WIRECAST: Rather than going back to physical hardware (TV monitors, switching consoles, lots of cable, and a $15-$20,000 price tag), I wanted to stay digital, knowing software was easier to upgrade, and I had more than enough power. Wirecast by Telestream was the answer, especially at $400 for the por version. It allows for mixing of multiple shots in multiple layers all in real time, including chromakeying and clear background PNG overlays (that we produce in Photoshop for each series). Even more important than the mixing features is the encoding abilities. Wirecast has the ability to assign our final signal to multiple locations at once, including our in-house projectors, video and audio archiving, online iCampus streams (flash), and our iPhone and iPad streams.

LIGHTCASTMEDIA: Unrelated to Wirecast, LightCastMedia is the largest Christian live-streaming servers in the world (if not the largest), and provides the backend of all our delivery, bandwidth, and storage needs (see Erik Dally has been an indispensable wealth of knowledge, and represents a company that provides amazing customer service and reliable products.

CAMERAS & VIDEO CARDS: Until we’re ready to make the jump to HD, we’ve been buying up used Cannon GL2’s (broken tape drives, bad mics) and utilizing their great white balance options for low light and their great glass (lenses). We’ve been running BNC cable (available cheap and fast from, but for longer distances – and the eventual conversion to HD – we’re starting to use only cat5 with RCA converters on either end. The video cards that work best and have the least amount of lag are Decklink’s Blackmagic Intensity Pro cards. Each one will run you about $200, but your lag time will be about 13ms. (The only better solution that I know of is the Spider box. Refer to price tag previously mentioned). The Mac Pro can handle up to 3 cards (with one camera per card), and each card comes with the wiring harness that allows for all sorts of marvelous connections concoctions. I ordered ours through B&H Photo out of Manhattan. (Note that each card must be installed and set up one-at-a-time. A fairly simple process, but you’ll bugger it up if you do them all at once).

iMAC: We use a new iMac to run ProPresenter 4 by Renewed Vision. In my opinion it’s the simplest and most straight forward display program on the market, especially if you’re an Apple user. Making the switch for a few of my PC-only users has taken some getting used to, but they are enjoying the OS. (Side note: at New Life we stress that we’re not Mac or PC people – we’re Kingdom people. I’ve seen geek loyalty, which I’m the first to be guilty of, get in the way of friendships and stir up dissension. Make a policy on your team to celebrate the use of technology for the Kingdom regardless of your allegiances. I can truly say I celebrate someone’s new Droid as much as I celebrate someone’s new iPhone). The tricky part here is that – because the Mac Pro can’t except a fourth video card – we had to figure out a way to make Wirecast “see” the iMac as another camera. This is where Desktop Presenter comes in (included with your purchase of Wirecast). This little app lets you select a screen on the originating computer (in our case, a cheap Dell monitor that ProPresenter is sending a full-screen output of it’s master display to), and Wirecast – using it’s internal Desktop Presenter protocol – “senses” the IP address of the sending computer (our iMac) and treats it as a “new shot.” Because we edit the shot on Wirecast to chromakey out green, and logically make all the slides in ProPresenter have a green background, a always have song lyrics displayed over top of camera shots whenever the Media Director (on the iMac) changes slides – all in real time.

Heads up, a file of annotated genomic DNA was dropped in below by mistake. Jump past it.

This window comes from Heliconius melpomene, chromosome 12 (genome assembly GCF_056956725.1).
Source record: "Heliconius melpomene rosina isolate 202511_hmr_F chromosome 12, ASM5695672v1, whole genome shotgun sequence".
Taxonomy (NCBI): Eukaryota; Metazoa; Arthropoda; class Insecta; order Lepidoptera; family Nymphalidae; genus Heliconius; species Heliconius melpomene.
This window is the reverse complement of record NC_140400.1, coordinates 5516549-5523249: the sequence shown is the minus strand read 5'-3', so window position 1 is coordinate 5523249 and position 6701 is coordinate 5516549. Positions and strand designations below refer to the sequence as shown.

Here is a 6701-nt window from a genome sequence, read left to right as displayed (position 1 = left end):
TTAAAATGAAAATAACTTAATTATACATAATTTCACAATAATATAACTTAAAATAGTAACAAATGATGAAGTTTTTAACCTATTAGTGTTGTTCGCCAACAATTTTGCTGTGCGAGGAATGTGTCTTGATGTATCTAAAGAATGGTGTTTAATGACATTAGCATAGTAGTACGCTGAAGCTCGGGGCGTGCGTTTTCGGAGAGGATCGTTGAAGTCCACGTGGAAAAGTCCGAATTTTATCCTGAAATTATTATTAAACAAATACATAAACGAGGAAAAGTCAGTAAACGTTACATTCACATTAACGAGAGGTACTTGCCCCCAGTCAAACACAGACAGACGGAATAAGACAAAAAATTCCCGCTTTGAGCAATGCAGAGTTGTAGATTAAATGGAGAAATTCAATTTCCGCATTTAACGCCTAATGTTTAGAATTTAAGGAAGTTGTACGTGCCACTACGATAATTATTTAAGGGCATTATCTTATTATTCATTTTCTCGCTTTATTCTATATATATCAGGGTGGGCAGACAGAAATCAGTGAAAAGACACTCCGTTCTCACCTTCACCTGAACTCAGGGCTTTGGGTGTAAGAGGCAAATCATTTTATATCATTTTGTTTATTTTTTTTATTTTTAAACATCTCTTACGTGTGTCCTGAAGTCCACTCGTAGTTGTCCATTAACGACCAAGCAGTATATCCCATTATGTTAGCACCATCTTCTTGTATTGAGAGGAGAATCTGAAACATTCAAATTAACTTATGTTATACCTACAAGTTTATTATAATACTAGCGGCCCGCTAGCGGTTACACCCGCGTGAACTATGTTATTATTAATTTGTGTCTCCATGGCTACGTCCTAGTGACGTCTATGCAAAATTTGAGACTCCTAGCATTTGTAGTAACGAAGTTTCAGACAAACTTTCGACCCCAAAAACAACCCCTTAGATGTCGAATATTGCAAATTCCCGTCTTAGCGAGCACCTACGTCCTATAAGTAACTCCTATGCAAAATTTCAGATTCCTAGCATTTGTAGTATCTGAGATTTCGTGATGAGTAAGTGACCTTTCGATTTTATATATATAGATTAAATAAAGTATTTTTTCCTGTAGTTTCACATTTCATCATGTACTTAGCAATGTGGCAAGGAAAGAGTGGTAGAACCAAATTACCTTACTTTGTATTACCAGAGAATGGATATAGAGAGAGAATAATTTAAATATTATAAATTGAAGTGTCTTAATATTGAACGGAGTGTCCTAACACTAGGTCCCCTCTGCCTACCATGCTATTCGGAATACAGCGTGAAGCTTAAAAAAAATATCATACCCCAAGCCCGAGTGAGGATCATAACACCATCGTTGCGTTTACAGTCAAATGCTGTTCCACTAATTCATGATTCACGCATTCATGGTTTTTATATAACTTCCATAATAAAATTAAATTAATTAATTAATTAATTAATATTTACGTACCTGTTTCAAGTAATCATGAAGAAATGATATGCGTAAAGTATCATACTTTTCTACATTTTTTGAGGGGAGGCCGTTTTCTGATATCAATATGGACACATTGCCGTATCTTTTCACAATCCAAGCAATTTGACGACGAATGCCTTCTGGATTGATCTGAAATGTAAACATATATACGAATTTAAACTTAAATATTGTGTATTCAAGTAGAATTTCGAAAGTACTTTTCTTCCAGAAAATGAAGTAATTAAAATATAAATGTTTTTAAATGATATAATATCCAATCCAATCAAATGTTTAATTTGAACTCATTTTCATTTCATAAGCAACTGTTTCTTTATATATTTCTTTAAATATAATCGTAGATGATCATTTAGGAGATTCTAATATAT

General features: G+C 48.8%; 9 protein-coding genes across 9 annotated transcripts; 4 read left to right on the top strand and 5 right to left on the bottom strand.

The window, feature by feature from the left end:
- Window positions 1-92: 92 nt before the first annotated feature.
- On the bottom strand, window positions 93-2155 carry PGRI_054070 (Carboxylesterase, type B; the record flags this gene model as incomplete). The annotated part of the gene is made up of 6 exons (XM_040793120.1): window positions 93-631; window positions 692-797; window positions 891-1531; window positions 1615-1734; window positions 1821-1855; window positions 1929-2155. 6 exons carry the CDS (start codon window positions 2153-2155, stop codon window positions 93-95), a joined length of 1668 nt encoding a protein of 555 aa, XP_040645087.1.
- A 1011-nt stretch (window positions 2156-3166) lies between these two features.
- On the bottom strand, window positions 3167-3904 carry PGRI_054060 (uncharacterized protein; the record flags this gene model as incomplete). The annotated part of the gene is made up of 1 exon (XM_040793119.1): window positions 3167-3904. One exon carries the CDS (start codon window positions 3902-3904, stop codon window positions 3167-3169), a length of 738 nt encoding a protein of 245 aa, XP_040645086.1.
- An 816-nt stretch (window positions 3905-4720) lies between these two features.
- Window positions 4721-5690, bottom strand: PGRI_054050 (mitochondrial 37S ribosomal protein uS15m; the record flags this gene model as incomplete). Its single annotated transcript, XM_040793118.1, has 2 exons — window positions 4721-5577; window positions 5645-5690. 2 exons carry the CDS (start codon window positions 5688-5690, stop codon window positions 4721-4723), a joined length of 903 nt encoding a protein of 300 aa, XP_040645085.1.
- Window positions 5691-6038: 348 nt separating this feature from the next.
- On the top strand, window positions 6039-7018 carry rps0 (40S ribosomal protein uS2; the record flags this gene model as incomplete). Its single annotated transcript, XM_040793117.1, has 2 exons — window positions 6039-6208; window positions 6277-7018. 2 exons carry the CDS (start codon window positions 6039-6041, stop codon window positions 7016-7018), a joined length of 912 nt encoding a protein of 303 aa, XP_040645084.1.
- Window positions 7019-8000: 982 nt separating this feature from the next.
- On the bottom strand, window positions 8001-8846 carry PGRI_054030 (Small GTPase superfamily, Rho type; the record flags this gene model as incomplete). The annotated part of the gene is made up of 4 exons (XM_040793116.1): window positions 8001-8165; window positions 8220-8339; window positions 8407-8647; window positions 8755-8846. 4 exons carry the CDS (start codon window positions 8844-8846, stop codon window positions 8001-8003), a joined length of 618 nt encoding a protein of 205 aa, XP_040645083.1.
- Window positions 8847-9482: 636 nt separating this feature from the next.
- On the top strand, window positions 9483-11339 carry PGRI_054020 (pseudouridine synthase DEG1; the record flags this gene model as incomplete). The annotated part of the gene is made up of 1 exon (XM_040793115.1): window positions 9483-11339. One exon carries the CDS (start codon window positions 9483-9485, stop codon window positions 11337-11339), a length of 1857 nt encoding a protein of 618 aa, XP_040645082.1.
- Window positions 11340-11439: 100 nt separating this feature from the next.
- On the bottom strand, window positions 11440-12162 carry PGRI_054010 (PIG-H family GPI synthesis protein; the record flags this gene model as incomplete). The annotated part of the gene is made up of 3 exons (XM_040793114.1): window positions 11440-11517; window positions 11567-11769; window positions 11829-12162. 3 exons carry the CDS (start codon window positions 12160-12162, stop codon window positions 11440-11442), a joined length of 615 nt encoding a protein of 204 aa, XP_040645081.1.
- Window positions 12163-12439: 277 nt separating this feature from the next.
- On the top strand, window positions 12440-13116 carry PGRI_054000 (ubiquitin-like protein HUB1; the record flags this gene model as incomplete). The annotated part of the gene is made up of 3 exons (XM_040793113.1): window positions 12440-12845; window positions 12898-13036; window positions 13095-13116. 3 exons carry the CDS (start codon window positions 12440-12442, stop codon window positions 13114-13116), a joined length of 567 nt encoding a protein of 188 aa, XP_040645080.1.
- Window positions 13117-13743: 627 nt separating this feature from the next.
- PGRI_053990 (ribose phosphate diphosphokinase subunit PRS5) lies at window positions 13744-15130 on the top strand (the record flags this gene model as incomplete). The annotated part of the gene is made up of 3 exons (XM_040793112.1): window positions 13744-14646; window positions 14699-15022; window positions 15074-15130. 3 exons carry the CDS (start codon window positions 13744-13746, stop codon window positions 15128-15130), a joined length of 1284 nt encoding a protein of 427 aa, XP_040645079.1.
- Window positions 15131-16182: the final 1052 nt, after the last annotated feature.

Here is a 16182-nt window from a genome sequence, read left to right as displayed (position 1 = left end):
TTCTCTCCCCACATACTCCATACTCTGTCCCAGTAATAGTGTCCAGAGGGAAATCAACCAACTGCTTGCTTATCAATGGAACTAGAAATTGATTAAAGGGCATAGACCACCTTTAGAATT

AUDIO: The last component is actually sometimes the trickiest to run. Our audio. That’s because we’re using the Mac Pro not only as a receiver for audio coming from our console (which is how our online audience hears the services), but we also play videos in-house from Wirecast – which means if we don’t mute the incoming console feed, we’ll get a feedback loop (as the viewers would hear both the original play-video audio, as well as the audio coming back through the front-of-house console). Like wise, the in-house audience hears a wild looping delay. So making sure our Video Director stays on top of things is key. (It’s one of the biggest jobs we have on a Sunday morning and requires a lot of practice, diligence, and discipline). You’ll also note the implementation of a small powered Mackie 1202 console, which you can pick up super cheap. This has been one of the only solutions we’ve found that conditions the line-level output of the main console into the Mac Pro without frequency oscillation issues or ground hums. It also allows us to use extra outputs or aux sends to power speakers placed thorughout our production suites so we can hear what’s happening in the sanctuary (as we’re all enclosed in glass up top).

As with any church entity, we’re already looking to expand, adding more projectors, better cameras, bigger screens, and more effects. But for now, the guts of our system will stay the same.

I’m happy to try and field any questions you may have, so ask away. If I don’t know, I’ll reach out to someone who will.

“Getting wisdom is the wisest thing you can do! And whatever else you do, develop good judgment.” Proverbs 4:7 ch:

UPDATED – 2013.07.24: Here is a more recent version of the schematic, which still doesn’t fully reflect the entire system we have today (I need more time to document it); our newest schematic should include our new audio mixing system, and the addition of a third, center-screen projector run from a MacBook Pro handling Wirecast and the same lyric feed from the ProPresenter iMac. Hope it helps! • ch: